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World's Smallest Spirals Could Guard Against Identity Theft

By Research News @ Vanderbuilt

June 9, 2015

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Vanderbilt University researchers have developed nano-spirals with unique optical properties they say would be almost impossible to counterfeit if they were embedded into identity cards, currency, and other important materials.

The researchers built the tiny spirals and used ultrafast lasers to characterize their optical properties. Unlike other nano-spirals, the new spirals have solid arms and are much smaller, as a square array with 100 of the Vanderbilt-developed nano-spirals on a side is less than a hundredth of a millimeter wide.

Spirals this small have unusual optical properties--for example, when they are illuminated with infrared laser light, they emit visible blue light. In addition, when struck by a polarized light beam, the amount of blue light the nano-spirals emit varies as the angle of the plane of polarization is rotated through 360 degrees.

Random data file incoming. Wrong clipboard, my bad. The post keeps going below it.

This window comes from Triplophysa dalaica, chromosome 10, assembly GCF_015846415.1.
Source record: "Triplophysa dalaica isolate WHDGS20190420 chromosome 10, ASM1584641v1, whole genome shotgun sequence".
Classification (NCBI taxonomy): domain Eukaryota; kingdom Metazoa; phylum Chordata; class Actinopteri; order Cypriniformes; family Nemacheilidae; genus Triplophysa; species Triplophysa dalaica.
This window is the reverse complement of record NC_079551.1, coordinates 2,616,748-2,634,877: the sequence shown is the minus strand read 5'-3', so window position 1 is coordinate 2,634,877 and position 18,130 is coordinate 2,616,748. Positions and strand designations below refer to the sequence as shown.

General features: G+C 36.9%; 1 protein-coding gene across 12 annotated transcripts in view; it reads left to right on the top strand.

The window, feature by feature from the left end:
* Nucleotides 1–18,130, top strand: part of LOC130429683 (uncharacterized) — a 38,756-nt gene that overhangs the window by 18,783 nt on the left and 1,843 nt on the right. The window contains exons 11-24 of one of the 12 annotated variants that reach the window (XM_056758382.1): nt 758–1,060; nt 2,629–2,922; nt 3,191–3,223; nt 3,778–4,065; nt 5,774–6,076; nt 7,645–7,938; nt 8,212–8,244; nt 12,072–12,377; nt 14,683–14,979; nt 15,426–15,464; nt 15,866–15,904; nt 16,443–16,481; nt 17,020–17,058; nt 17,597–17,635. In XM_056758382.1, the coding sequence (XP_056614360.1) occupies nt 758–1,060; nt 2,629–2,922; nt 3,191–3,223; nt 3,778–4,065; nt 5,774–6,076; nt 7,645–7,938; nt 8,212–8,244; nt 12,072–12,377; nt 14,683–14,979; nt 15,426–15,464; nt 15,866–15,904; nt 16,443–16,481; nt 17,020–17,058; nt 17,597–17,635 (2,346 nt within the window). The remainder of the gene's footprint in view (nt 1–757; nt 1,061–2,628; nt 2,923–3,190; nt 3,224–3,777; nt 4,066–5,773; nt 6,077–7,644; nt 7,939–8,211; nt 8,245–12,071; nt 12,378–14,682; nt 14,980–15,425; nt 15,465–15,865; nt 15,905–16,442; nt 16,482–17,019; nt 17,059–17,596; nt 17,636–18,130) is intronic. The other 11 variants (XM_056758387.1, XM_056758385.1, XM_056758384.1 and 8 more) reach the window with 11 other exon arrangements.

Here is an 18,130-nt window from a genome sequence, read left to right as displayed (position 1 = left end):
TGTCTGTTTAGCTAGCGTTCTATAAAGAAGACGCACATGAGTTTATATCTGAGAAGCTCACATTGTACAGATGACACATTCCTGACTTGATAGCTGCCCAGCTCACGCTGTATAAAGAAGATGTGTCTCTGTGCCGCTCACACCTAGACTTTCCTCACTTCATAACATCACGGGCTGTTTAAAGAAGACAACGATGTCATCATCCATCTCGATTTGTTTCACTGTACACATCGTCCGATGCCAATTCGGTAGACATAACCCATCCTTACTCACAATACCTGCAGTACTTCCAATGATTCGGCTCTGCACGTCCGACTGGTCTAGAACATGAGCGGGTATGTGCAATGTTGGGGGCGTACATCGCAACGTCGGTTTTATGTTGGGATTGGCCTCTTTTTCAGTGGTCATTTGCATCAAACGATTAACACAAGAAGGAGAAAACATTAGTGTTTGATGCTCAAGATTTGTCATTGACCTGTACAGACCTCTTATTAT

The researchers found when left-handed nano-spirals are illuminated with clockwise polarized light, the amount of blue light produced is maximized because the polarization pushes the electrons toward the center of the spiral. Conversely, counterclockwise polarized light produces a minimal amount of blue light. These unique characteristics could be used to make a customizable signature that would be extremely difficult to counterfeit, according to the researchers.

From Research News @ Vanderbuilt
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Abstracts Copyright © 2015 Information Inc., Bethesda, Maryland, USA


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